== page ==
On pushing, and not

I tell you what: you think, when your kids are little, that when they’re bigger, it’ll be easier. HAHAHAHA. You look forward to self-sufficiency and assume it will magically appear in exactly the right proportions at the right time. This is because parenting damages your brain. When you’re dealing with a child who goes floppy and boneless when it’s time to put on their shoes, you imagine that someday they will make good, responsible decisions as a direct result of your calmly reiterating instructions for the tenth time and your remarkable restraint in not strangling them with their own shoelaces at that pivotal moment. You envision a day when that same child will race towards adulthood with glee.

Hahahahahaaaaaaaaaaaaa!!

As they get older it only gets more complicated. You have to know when to hold ’em, know when to fold ’em, know when to walk away, know when to “encourage” and when to back down, when to just go take a nap because an old country song is stuck in your head. It’s HARD.

Recent developments ’round here include me finally explaining to Monkey that we are going to stop pushing him to drive, but we’re also going to expect him to figure out how own transportation more often than not, and also I am finally ready to tell you about how we are the absolute meanest when it comes to summer employment. (Don’t worry, it has a mostly happy ending.)

5 Responses to “On pushing, and not”

  1. 1
    Erin June 22, 2016 at 9:58 am #

    “When you’re dealing with a child who goes floppy and boneless when it’s time to put on their shoes, you imagine that someday they will make good, responsible decisions as a direct result of your calmly reiterating instructions for the tenth time and your remarkable restraint in not strangling them with their own shoelaces at that pivotal moment.”

    WAIT. ARE YOU SAYING THIS IS NOT WHAT WILL HAPPEN BECAUSE OMG TODDLERS.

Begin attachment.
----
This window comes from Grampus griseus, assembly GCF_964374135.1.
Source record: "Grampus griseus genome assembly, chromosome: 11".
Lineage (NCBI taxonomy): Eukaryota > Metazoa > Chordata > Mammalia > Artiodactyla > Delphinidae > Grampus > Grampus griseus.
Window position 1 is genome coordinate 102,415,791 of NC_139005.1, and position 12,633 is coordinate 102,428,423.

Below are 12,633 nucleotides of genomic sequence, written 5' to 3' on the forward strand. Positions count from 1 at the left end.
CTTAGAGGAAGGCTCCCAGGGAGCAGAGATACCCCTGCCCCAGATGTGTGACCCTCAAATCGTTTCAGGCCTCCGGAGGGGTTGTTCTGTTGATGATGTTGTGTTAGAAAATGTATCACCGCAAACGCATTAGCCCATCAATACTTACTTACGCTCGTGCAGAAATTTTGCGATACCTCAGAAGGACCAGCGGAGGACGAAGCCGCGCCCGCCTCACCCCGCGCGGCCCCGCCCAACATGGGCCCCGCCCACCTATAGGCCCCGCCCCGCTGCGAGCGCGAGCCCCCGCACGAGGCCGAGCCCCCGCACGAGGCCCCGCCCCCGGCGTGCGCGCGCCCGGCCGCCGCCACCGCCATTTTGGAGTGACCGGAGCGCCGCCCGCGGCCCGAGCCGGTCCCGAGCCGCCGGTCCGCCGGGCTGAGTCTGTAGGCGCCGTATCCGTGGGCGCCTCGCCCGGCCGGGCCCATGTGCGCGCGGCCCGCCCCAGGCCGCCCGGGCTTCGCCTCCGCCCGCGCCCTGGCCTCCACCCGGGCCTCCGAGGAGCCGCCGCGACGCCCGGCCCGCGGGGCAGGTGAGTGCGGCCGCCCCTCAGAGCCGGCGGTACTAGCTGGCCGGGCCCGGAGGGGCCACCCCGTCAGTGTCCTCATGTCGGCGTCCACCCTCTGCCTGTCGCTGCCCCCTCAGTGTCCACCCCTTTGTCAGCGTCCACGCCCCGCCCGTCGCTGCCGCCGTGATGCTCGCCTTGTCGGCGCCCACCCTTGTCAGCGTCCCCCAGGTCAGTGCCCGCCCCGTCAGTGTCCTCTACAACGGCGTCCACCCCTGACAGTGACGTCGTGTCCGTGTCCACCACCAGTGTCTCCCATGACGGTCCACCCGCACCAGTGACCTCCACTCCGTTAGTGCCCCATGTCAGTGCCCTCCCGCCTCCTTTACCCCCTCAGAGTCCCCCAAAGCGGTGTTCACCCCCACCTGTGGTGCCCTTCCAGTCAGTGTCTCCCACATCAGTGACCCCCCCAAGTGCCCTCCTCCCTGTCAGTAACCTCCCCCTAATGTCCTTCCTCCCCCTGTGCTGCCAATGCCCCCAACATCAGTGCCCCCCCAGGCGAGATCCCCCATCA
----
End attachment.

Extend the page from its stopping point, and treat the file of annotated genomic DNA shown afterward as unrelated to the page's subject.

2. 2
    Karen June 22, 2016 at 12:37 pm #

    Let me tell you – the problems aren’t the same, but 42 and 40 years olds are really not all that much easier. They just don’t live in your house, and you don’t get the day to day stuff!!!! But the problems can be HUGE!

  3. 3
    Dave June 22, 2016 at 3:47 pm #

    Regarding rent, I read an inspiring story on Fark yesterday. The author graduated from high school and lived at home for a few years before starting college. His mean dad charged him $400 a month for rent and utilities. When he finally started college, he ran short of money and asked his dad to help with buying textbooks. Dad sent the money without any discussion. Son mentioned to mom how cool dad was being, and she said, “You lovable idiot, he’s just sending you the rent you paid. He saved it for you in a separate account.”

  4. 4
    Grace June 23, 2016 at 6:44 am #

    You’ve got this. With Chicadee’s other struggles, my parents’ approach wouldn’t work as well.

    My folks started the “as long as you’re in our house you play by our rules” really early. Consequently, I started working as soon as I could, saving money from babysitting, lawn mowing, and finally working in the dime store in town. Full scholarship, so no $ from them for college. At 18 I had my own car, insurance, housing and rules! Yay.

    Turns out though that their rules weren’t so restrictive after all.

  5. 5
    Sharon June 23, 2016 at 9:37 am #

    Good job, mom. You’ve figured out how to let her find her own way while you hold the map. It will pay off, I promise.

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